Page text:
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You might have seen ads for new “5G Evolution” networks from AT&T, and the other carriers are bound to follow suit.
News flash! That’s not 5G and you’re falling for an advertising gimmick. But 5G is coming soon, nonetheless.
Any Carrier Offering 5G Is Lying to You
Some carriers have jumped the gun, claiming they already offer 5G. This is a blatant lie. It’s actually only a faster and better version of current 4G LTE technologies. The advertising lies got so bad that the U.N. had to step in.
For every “G”, the mobile world (manufacturers, carriers, tower operators, etc.) have to agree on a set of specifications. The agency that defines these standards is the International Telecommunications Union (ITU), a United Nations body. And it finally came out with a set of specifications recently, that prove the “5G” claims of carriers are bogus.
AT&T’s “5G Evolution” does not meet these specifications, and neither will Verizon’s upcoming claim of delivering 5G. They are using 4G technologies like 4×4 MIMO (what is MIMO?) to boost data speeds, but they don’t match 5G. And while data speeds are important, 5G isn’t just about data speeds. There’s so much more to it.
What Is 5G?
Right now, 5G isn’t defined. No one knows the final specifications yet. But the ITU has so far agreed on a few key requirements for 5G performance.
- No Call Drops — This is the biggest change for the regular mobile user. You will not drop calls or lose internet connectivity when you’re switching between towers on a 5G network. The ITU says a 5G network is one where such mobile interruption time does not exist, so unless that specification is met, it’s not 5G.
- Low Latency — 5G phones will have latency between 4ms and 1ms (the lower the better). Latency, measured in milliseconds, is the amount of time that your phone takes to send a signal to an internet server. The fastest for 4G is a latency of 50ms. Low latency will drastically improve experiences like augmented reality, or virtual reality with smart glasses.
- Battery Efficient — You’ve heard about how data connectivity is draining your phone’s battery. The 5G networks will significantly reduce that with better “sleep” features. “Sleep” is when the phone isn’t using the network.
- Works at 500 Km/h — The faster your vehicle is driving, the faster your phone is moving. This means your phone is changing mobile towers at a rapid rate. Current mobile networks can’t handle these rapid handovers between towers. 5G will work even when you are in a high-speed train travelling at 500 Km/h.
How Fast Is 5G?
5G networks will have a real-world download rate of 100 Mb/s (Megabits per second) and upload rate of 50 Mb/s. That’s about 12 MB of data download per second. An hour-long Netflix show in HD will download in roughly four minutes.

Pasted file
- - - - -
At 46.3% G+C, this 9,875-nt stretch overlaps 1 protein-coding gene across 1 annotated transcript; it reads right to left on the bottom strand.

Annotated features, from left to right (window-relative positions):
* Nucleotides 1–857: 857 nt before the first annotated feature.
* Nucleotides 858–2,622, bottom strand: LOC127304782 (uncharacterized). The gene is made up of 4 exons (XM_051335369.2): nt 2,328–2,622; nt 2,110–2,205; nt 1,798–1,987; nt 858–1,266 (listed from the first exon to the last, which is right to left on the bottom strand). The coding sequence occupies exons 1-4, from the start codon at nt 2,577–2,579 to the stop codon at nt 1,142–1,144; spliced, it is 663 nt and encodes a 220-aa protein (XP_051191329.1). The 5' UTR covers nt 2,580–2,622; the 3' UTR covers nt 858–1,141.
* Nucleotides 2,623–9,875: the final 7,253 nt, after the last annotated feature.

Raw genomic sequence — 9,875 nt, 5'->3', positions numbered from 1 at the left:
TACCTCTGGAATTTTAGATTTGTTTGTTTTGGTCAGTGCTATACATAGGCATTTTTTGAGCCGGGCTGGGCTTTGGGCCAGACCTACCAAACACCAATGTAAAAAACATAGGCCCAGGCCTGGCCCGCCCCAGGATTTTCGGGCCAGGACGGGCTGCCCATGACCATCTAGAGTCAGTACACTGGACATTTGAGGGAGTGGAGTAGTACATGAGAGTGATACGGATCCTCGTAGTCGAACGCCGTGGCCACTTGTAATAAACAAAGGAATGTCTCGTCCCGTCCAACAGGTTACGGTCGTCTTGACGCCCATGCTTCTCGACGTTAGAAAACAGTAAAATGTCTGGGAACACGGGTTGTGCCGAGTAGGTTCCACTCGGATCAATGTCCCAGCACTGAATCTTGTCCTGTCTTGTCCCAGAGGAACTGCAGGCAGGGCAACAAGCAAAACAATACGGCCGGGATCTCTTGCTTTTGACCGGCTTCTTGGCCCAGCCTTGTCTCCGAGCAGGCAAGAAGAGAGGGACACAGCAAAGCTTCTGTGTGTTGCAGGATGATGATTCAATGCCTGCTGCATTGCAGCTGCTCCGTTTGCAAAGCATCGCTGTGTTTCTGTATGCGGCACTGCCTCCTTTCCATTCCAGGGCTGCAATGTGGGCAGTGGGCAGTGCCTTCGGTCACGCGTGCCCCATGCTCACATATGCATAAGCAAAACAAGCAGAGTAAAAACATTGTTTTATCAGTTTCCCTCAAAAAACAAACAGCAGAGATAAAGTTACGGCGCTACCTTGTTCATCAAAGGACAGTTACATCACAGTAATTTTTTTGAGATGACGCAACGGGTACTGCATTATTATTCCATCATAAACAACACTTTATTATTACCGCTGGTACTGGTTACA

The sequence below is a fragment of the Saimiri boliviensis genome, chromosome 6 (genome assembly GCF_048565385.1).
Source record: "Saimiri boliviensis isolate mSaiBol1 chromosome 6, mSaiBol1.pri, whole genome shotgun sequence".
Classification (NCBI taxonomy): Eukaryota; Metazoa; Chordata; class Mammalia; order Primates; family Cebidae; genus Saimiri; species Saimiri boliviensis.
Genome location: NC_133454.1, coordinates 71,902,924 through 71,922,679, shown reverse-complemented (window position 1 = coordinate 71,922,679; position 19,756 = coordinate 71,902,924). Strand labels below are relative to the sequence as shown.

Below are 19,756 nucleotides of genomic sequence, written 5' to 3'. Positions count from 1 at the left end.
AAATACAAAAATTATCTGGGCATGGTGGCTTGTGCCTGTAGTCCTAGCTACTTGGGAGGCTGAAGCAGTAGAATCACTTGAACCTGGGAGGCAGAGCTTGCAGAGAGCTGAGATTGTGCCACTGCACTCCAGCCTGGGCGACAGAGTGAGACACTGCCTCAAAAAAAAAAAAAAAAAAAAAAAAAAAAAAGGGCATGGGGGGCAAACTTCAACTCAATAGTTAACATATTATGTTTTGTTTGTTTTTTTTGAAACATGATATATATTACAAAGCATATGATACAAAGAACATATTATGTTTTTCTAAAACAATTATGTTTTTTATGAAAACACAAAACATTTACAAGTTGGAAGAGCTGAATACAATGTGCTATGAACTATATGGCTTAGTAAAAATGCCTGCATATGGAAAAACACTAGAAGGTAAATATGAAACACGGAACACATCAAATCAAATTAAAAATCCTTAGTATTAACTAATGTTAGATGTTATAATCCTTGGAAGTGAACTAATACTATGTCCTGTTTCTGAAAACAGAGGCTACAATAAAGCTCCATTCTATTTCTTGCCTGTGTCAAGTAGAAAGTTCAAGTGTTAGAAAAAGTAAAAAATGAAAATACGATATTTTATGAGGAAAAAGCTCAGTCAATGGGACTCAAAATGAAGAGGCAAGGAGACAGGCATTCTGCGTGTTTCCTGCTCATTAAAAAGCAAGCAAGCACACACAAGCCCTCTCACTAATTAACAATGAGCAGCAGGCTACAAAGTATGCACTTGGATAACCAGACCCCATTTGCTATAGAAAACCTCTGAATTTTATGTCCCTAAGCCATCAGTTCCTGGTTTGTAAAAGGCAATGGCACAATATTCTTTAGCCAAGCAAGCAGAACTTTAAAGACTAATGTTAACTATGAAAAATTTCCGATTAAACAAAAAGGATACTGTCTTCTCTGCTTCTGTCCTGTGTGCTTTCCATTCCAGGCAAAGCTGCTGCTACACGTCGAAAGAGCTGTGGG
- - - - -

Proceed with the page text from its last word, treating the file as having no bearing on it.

The ITU distinguishes between “peak data rates” (technically highest possible in lab settings) and “experienced data rates” (what users will get in real-world conditions).
5G will have peak data rates of 20 Gb/s (gigabits per second) downlink and 10 Gb/s uplink. In lab tests so far, Nokia and Samsung have managed downlink speeds of 10 Gb/s and 7.5 Gb/s, respectively.
The bottom line: it’s really, really fast!
When Will 5G Phones and Networks Be Available?
The estimate for regular consumers to get 5G phones is 2020. The U.S. will see the first lot of 5G-compliant devices in 2019, according to Intel and Ericsson executives. But the ITU’s timeline puts 2018–2020 as a period of “defining the technology,” so there might be some changes left.
That 2020 estimate is partly based on the mobile world’s 10-year cycle of launching the next generation network. It started with analog 1G in 1982, moved to digital 2G in 1991, boosted to 3G in the 2000s, and landed on the current 4G networks since the 2010s.
South Korean and Japanese carriers have announced they will launch commercial 5G services in 2019. Major European operators target launching 5G in at least one city in each of the EU Member States by 2020.
What Frequency Bands Will 5G Use?
5G networks are expected to run in the 28 GHz, 37 GHz, and 39 GHz bands in the U.S., according to the FCC. Generally speaking, 5G will start at 30 GHz so that it can take advantage of millimeter waves. For comparison, 4G works between 700 MHz and 2100 MHz. A gigahertz is literally a thousand times stronger than a megahertz.
5G is the first network to work on millimeter waves, which will allow for much higher data transfers than currently possible. Millimeter waves will also reduce the size of antennae needed. This means wearable technology like smartwatches or smart glasses will be able to fit 5G connectivity more easily.
What Are the Differences Between 4G and 5G?
What Are the Advantages of 5G?
For the end consumer, 5G will have tangible benefits like:
- Faster download and upload speeds.
- Better video calling, especially while moving.
- Better battery life on phones.
- Fantastic augmented reality, since 5G tracks users in real time and loads data faster.
- Virtual reality mobile experiences, due to speeds that can support real-time 4K streaming on mobiles.
- Improvements in wearable technology, like fitness bands that can track your every move.
- More IoT (Internet of Things) and smart devices, since 5G antennae are smaller and more battery-efficient than current technology.
- Better driverless cars, since latency is dramatically reduced.
There is a lot more to 5G, of course, including indirect benefits. For example, it brings long-term cost benefits to the mobile industry, which in turn, will pass on those benefits to the consumer.
Carriers seem to be marketing their advanced LTE speeds as “5G” purely based on better download speeds. Are faster download speeds the most important thing for you? Do you think it’s okay for them to call it 5G based on that? Let us know your thoughts below!